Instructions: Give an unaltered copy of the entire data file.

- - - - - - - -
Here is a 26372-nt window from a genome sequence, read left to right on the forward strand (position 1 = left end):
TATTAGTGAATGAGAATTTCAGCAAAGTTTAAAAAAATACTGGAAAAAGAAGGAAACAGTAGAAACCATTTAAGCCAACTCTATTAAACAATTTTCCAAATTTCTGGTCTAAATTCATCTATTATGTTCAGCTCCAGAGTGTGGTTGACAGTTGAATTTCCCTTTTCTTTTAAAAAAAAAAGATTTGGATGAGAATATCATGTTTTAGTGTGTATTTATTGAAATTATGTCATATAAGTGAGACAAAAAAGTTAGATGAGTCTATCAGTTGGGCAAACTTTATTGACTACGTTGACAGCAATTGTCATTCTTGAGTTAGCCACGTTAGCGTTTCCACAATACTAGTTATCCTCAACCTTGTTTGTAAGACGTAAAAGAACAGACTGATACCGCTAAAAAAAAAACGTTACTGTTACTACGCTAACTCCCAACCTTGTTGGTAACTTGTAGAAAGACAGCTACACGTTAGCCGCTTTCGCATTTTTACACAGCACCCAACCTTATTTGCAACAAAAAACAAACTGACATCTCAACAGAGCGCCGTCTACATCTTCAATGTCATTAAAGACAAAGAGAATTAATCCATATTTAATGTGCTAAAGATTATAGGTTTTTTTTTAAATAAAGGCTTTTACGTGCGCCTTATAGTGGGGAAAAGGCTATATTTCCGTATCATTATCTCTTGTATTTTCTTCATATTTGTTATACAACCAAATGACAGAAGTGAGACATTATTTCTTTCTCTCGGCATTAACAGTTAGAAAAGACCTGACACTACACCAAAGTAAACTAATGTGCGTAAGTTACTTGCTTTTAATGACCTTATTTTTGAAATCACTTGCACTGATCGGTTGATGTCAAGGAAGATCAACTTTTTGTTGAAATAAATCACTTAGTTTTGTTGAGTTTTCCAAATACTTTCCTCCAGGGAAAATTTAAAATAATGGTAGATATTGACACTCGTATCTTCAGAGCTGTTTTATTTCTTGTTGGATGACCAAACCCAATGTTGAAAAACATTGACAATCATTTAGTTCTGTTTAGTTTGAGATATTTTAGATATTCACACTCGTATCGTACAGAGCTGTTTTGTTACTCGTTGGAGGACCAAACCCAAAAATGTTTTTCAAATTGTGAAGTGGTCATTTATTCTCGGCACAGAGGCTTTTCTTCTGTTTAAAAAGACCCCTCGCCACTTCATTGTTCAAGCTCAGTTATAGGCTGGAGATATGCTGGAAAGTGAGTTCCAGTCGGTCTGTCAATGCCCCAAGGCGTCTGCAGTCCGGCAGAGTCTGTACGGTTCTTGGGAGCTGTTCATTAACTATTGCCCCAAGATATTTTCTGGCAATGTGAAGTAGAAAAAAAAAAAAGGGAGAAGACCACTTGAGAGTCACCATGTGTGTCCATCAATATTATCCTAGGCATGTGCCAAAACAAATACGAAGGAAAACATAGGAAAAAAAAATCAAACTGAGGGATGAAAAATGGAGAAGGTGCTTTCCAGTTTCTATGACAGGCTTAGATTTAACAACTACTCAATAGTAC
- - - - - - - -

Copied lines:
Here is a 26372-nt window from a genome sequence, read left to right on the forward strand (position 1 = left end):
TATTAGTGAATGAGAATTTCAGCAAAGTTTAAAAAAATACTGGAAAAAGAAGGAAACAGTAGAAACCATTTAAGCCAACTCTATTAAACAATTTTCCAAATTTCTGGTCTAAATTCATCTATTATGTTCAGCTCCAGAGTGTGGTTGACAGTTGAATTTCCCTTTTCTTTTAAAAAAAAAAGATTTGGATGAGAATATCATGTTTTAGTGTGTATTTATTGAAATTATGTCATATAAGTGAGACAAAAAAGTTAGATGAGTCTATCAGTTGGGCAAACTTTATTGACTACGTTGACAGCAATTGTCATTCTTGAGTTAGCCACGTTAGCGTTTCCACAATACTAGTTATCCTCAACCTTGTTTGTAAGACGTAAAAGAACAGACTGATACCGCTAAAAAAAAAACGTTACTGTTACTACGCTAACTCCCAACCTTGTTGGTAACTTGTAGAAAGACAGCTACACGTTAGCCGCTTTCGCATTTTTACACAGCACCCAACCTTATTTGCAACAAAAAACAAACTGACATCTCAACAGAGCGCCGTCTACATCTTCAATGTCATTAAAGACAAAGAGAATTAATCCATATTTAATGTGCTAAAGATTATAGGTTTTTTTTTAAATAAAGGCTTTTACGTGCGCCTTATAGTGGGGAAAAGGCTATATTTCCGTATCATTATCTCTTGTATTTTCTTCATATTTGTTATACAACCAAATGACAGAAGTGAGACATTATTTCTTTCTCTCGGCATTAACAGTTAGAAAAGACCTGACACTACACCAAAGTAAACTAATGTGCGTAAGTTACTTGCTTTTAATGACCTTATTTTTGAAATCACTTGCACTGATCGGTTGATGTCAAGGAAGATCAACTTTTTGTTGAAATAAATCACTTAGTTTTGTTGAGTTTTCCAAATACTTTCCTCCAGGGAAAATTTAAAATAATGGTAGATATTGACACTCGTATCTTCAGAGCTGTTTTATTTCTTGTTGGATGACCAAACCCAATGTTGAAAAACATTGACAATCATTTAGTTCTGTTTAGTTTGAGATATTTTAGATATTCACACTCGTATCGTACAGAGCTGTTTTGTTACTCGTTGGAGGACCAAACCCAAAAATGTTTTTCAAATTGTGAAGTGGTCATTTATTCTCGGCACAGAGGCTTTTCTTCTGTTTAAAAAGACCCCTCGCCACTTCATTGTTCAAGCTCAGTTATAGGCTGGAGATATGCTGGAAAGTGAGTTCCAGTCGGTCTGTCAATGCCCCAAGGCGTCTGCAGTCCGGCAGAGTCTGTACGGTTCTTGGGAGCTGTTCATTAACTATTGCCCCAAGATATTTTCTGGCAATGTGAAGTAGAAAAAAAAAAAAGGGAGAAGACCACTTGAGAGTCACCATGTGTGTCCATCAATATTATCCTAGGCATGTGCCAAAACAAATACGAAGGAAAACATAGGAAAAAAAAATCAAACTGAGGGATGAAAAATGGAGAAGGTGCTTTCCAGTTTCTATGACAGGCTTAGATTTAACAACTACTCAATAGTAC